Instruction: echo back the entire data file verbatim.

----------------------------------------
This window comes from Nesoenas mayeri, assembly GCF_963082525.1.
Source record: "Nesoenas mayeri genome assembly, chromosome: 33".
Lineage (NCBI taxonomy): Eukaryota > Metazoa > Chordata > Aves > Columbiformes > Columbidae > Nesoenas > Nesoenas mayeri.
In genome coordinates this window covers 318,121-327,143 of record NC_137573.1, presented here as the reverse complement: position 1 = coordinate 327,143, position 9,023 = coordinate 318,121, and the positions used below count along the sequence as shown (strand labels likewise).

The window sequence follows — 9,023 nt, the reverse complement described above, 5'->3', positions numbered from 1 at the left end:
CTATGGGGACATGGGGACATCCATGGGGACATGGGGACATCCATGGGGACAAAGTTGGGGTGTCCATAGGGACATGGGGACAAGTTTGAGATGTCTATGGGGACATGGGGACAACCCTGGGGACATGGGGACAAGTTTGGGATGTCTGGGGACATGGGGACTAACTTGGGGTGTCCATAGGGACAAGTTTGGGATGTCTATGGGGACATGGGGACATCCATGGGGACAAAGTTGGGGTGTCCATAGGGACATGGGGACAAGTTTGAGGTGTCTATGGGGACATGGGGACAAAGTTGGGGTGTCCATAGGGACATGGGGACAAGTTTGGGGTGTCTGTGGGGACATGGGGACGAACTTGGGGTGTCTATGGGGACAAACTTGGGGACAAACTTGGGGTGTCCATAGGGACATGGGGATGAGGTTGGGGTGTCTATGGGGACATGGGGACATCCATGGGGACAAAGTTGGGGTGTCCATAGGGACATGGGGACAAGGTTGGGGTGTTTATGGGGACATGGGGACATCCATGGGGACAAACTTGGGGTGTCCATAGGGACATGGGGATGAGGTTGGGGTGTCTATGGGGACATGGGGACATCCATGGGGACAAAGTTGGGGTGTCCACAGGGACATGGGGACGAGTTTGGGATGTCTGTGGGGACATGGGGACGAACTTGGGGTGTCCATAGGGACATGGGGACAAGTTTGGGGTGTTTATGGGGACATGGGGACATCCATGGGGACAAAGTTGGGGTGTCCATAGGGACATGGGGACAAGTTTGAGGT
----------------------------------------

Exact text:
This window comes from Nesoenas mayeri, assembly GCF_963082525.1.
Source record: "Nesoenas mayeri genome assembly, chromosome: 33".
Lineage (NCBI taxonomy): Eukaryota > Metazoa > Chordata > Aves > Columbiformes > Columbidae > Nesoenas > Nesoenas mayeri.
In genome coordinates this window covers 318,121-327,143 of record NC_137573.1, presented here as the reverse complement: position 1 = coordinate 327,143, position 9,023 = coordinate 318,121, and the positions used below count along the sequence as shown (strand labels likewise).

The window sequence follows — 9,023 nt, the reverse complement described above, 5'->3', positions numbered from 1 at the left end:
CTATGGGGACATGGGGACATCCATGGGGACATGGGGACATCCATGGGGACAAAGTTGGGGTGTCCATAGGGACATGGGGACAAGTTTGAGATGTCTATGGGGACATGGGGACAACCCTGGGGACATGGGGACAAGTTTGGGATGTCTGGGGACATGGGGACTAACTTGGGGTGTCCATAGGGACAAGTTTGGGATGTCTATGGGGACATGGGGACATCCATGGGGACAAAGTTGGGGTGTCCATAGGGACATGGGGACAAGTTTGAGGTGTCTATGGGGACATGGGGACAAAGTTGGGGTGTCCATAGGGACATGGGGACAAGTTTGGGGTGTCTGTGGGGACATGGGGACGAACTTGGGGTGTCTATGGGGACAAACTTGGGGACAAACTTGGGGTGTCCATAGGGACATGGGGATGAGGTTGGGGTGTCTATGGGGACATGGGGACATCCATGGGGACAAAGTTGGGGTGTCCATAGGGACATGGGGACAAGGTTGGGGTGTTTATGGGGACATGGGGACATCCATGGGGACAAACTTGGGGTGTCCATAGGGACATGGGGATGAGGTTGGGGTGTCTATGGGGACATGGGGACATCCATGGGGACAAAGTTGGGGTGTCCACAGGGACATGGGGACGAGTTTGGGATGTCTGTGGGGACATGGGGACGAACTTGGGGTGTCCATAGGGACATGGGGACAAGTTTGGGGTGTTTATGGGGACATGGGGACATCCATGGGGACAAAGTTGGGGTGTCCATAGGGACATGGGGACAAGTTTGAGGT